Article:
Hello,

what is the point in using the max in J=max(d_P - d_N, 0) in the triplet cost function? It seems like an unnecessary complication for the optimizer if the initial weights make the d_P - d_N positive (the gradient will be zero)…

Hello,

what is the point in using the max in J=max(d_P - d_N, 0) in the triplet cost function? It seems like an unnecessary complication for the optimizer if the initial weights make the d_P - d_N positive (the gradient will be zero)…

Mmm okay, but how does the training “focus” on the more difficult pairs?

The optimizer as we learnt it simply computes all the derivatives, no matter if the values are zero or not. There would have to be some hard coded instruction to skip the derivatives computations if the loss came out as zero?

No, it is just plain math. For example,

\newcommand{\dv}[2]{\frac{\mathrm{d} #1}{\mathrm{d} #2}}

J = \sum_{i = 1}^m \max(0, w x_i)

\max(0, w x_i) =
\begin{cases}
w x_i & \text{ if } w x_i > 0 \\
0 & \text{ if } w x_i \le 0
\end{cases}

\dv{\max(0, w x_i)}{w} =
\begin{cases}
x_i & \text{ if } w x_i > 0 \\
0 & \text{ if } w x_i \le 0
\end{cases}

\dv{J}{w} = \sum_{i = 1}^m \dv{\max(0, w x_i)}{w} = \sum_{i = 1}^m
\begin{cases}
x_i & \text{ if } w x_i > 0 \\
0 & \text{ if } w x_i \le 0
\end{cases}

No signal will affect the parameter w for training examples where we already have w x_i \le 0, i.e., the training algorithm only focuses on the more difficult pairs where we still have w x_i > 0. We can think of the other training examples as discarded during this weight update. We are not trying to improve on training examples where we already have w x_i \le 0, i.e.,

Thanks, I think I understand now.

The “hard coded” instruction to skip the computation is in your analytical expression of the derivative itself (`0 if wx_i <= 0`

).

I imagined that the whole derivative expression (just `x_i`

in this case) is firstly evaluated for the whole batch in a vectorized way and then multiplied by zero if the max is saturated. Something like `np.sum(dwX/dw * (wX>0), axis=1)`

, where `X=[x_1,x_2,...]`

and `wX`

is the mask to multiply by zero broadcasted to the length of `x_i`

.

Does this mean that the vectorization over the training batch examples is not common for CNNs? We haven’t done a vectorized implementation in the labs I think…

Yes, using the max function acts as a derivative gate and is a common trick in machine learning.

I just illustrated without using vectorization. You can as easily add that to my example as well. You can try it out for yourself. Vectorization or no vectorization doesnt matter, the derivative will get a zero signal from examples that satisfy w x_i \le 0 in our example. I just used a very simple example which is easier to understand. A more complicated example will still have the same principles applied.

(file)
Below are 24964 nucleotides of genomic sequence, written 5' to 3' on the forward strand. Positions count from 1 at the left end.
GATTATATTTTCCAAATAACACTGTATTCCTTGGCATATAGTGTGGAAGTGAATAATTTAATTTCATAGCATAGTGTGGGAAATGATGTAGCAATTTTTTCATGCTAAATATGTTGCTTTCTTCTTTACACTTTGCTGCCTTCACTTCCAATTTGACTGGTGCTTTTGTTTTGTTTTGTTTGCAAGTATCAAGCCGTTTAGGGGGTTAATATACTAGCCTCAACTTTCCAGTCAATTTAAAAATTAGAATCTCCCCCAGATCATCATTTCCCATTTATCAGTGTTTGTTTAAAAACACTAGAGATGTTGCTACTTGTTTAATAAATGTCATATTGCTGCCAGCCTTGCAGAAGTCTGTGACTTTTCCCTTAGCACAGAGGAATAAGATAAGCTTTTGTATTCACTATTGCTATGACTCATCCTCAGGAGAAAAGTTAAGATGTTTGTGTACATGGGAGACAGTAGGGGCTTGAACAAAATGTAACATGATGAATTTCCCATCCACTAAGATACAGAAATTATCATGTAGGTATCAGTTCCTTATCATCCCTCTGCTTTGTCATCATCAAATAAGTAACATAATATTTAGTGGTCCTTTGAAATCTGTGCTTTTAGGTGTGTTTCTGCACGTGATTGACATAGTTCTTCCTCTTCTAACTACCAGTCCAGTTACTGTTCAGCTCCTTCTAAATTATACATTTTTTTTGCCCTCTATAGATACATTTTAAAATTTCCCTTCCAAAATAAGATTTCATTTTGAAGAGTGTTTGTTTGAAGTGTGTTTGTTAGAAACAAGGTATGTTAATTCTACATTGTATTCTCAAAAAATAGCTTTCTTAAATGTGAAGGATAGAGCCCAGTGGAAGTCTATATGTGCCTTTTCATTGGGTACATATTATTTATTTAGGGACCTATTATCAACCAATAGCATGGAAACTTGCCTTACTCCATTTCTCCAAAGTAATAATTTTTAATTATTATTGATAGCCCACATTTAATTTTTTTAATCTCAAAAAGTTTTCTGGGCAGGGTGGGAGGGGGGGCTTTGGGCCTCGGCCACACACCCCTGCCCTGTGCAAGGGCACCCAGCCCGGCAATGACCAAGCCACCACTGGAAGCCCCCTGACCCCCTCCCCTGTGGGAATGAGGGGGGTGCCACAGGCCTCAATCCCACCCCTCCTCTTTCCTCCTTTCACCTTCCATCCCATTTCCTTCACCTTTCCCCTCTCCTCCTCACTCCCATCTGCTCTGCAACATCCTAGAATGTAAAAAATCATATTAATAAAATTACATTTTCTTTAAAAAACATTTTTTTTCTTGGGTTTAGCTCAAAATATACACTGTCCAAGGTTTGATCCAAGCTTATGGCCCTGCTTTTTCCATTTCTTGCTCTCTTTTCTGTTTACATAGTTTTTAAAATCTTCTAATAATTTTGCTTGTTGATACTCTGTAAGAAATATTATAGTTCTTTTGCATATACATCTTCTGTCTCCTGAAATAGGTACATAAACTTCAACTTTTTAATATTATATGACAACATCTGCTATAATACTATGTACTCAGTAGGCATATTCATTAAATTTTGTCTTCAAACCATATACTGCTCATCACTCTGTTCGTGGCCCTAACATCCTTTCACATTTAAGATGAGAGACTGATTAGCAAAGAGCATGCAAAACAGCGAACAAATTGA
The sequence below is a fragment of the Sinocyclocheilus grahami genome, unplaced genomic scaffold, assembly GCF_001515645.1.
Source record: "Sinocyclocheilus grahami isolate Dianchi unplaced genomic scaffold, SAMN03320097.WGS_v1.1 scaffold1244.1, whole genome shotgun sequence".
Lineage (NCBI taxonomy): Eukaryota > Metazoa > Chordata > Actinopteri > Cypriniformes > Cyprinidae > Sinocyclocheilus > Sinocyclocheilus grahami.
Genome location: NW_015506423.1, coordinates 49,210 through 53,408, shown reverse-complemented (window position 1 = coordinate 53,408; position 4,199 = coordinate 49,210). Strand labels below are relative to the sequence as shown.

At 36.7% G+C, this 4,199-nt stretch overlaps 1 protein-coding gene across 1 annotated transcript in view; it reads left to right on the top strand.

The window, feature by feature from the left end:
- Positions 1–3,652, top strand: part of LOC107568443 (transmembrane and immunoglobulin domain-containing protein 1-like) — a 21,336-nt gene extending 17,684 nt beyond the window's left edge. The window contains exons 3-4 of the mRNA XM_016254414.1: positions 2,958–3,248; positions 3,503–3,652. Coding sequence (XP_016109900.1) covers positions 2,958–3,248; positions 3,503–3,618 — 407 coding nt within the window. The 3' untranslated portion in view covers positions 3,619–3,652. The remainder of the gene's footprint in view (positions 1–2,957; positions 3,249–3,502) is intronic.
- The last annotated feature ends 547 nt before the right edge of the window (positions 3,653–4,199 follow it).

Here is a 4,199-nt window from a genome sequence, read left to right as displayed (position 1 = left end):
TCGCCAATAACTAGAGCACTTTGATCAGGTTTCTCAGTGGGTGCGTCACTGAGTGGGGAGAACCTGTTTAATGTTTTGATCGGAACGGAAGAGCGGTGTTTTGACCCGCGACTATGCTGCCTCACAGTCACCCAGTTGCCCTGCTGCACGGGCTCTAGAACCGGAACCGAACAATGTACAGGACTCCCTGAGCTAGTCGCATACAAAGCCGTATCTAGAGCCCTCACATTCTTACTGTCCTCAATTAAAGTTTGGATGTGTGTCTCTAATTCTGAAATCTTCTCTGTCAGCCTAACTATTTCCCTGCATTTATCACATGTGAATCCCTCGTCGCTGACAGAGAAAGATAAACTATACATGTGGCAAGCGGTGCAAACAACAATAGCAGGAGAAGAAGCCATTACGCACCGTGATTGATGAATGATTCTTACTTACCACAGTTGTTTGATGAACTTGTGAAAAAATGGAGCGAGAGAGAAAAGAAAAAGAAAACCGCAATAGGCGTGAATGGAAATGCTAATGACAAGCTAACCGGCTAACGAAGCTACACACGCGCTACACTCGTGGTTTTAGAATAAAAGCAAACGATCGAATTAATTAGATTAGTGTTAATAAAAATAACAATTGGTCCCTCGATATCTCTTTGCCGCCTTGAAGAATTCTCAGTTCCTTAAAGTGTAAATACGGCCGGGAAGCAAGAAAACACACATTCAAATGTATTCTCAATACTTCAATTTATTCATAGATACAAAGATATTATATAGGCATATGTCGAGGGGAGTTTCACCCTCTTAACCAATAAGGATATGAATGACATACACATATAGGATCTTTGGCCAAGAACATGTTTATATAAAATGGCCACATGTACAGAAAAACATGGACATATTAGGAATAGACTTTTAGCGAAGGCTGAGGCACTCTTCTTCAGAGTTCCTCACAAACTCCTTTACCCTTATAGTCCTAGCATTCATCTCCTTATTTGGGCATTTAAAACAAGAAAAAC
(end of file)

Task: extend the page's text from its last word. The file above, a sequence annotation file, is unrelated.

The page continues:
I am not sure how to vectorize it in such way to be honest. I would do `np.sum(dwX/dw * (wX>0), axis=1)`

, but this doesn’t avoid the gradient computation also for the zero components. Any hints?

X \in \mathbb{R}^{1 \times m}

wX > 0 \in \mathbb{R}^{1 \times m} \text{ which acts as a mask of ones and zeros}

\frac{dJ}{dw} = (wX > 0) X^T \in \mathbb{R}^{(1 \times m) \times (m \times 1) = 1 \times 1}

should do it

Thanks for the reply, I think you will be able to see what I mean now.

\phantom{x}

Your formula in numpy is `np.dot(wX > 0, X.T)`

.

\phantom{x}

This is computationally better than what I wrote before, but you can see that you haven’t avoided evaluating
\frac{\text{d}wx_i}{\text{d}w}
for all the training examples i, no matter if wx_i\gt0 or not.

So where is the saving in the “effort”? You may as well update all of the pairs during the gradient descent for the same computational cost using this approach.

Yes, but we don’t want to focus on examples where we already are good enough, we don’t want those examples interfering with how we try to do better on the “hard” examples.

Ah ok, so it’s not about computational effort then.

I think I get it now. Perhaps the key point to realize is that a global solution to

\text{minimize } J_1=\sum_{i=1}^{m}(d_P-d_N)

may lead to weights where the predictions are extremely good for some samples, but quite bad for others.

We prefer weights that satisfy d_P-d_N+\alpha\leq0 for as many samples as possible, no matter how closely, which we can achieve using

\text{minimize }J_2=\sum_{i=1}^{m}\text{max}(d_P-d_N+\alpha, 0).

This is even confirmed noting that the global minimum of J_2 is J_2^*=0 when all the samples satisfy d_P-d_N+\alpha\leq0, and the computation can stop.

Maybe at that point, having found a feasible starting point, the user may even want to continue the optimization using J_1 and a constraint d_P-d_N+\alpha\leq0 \text{ for all }i to improve the performance.

yes

it is unlikely that you will achieve this for every training example, so when you are done training, you are done. no need to relax the criterion and start again. you are already performing the best you can.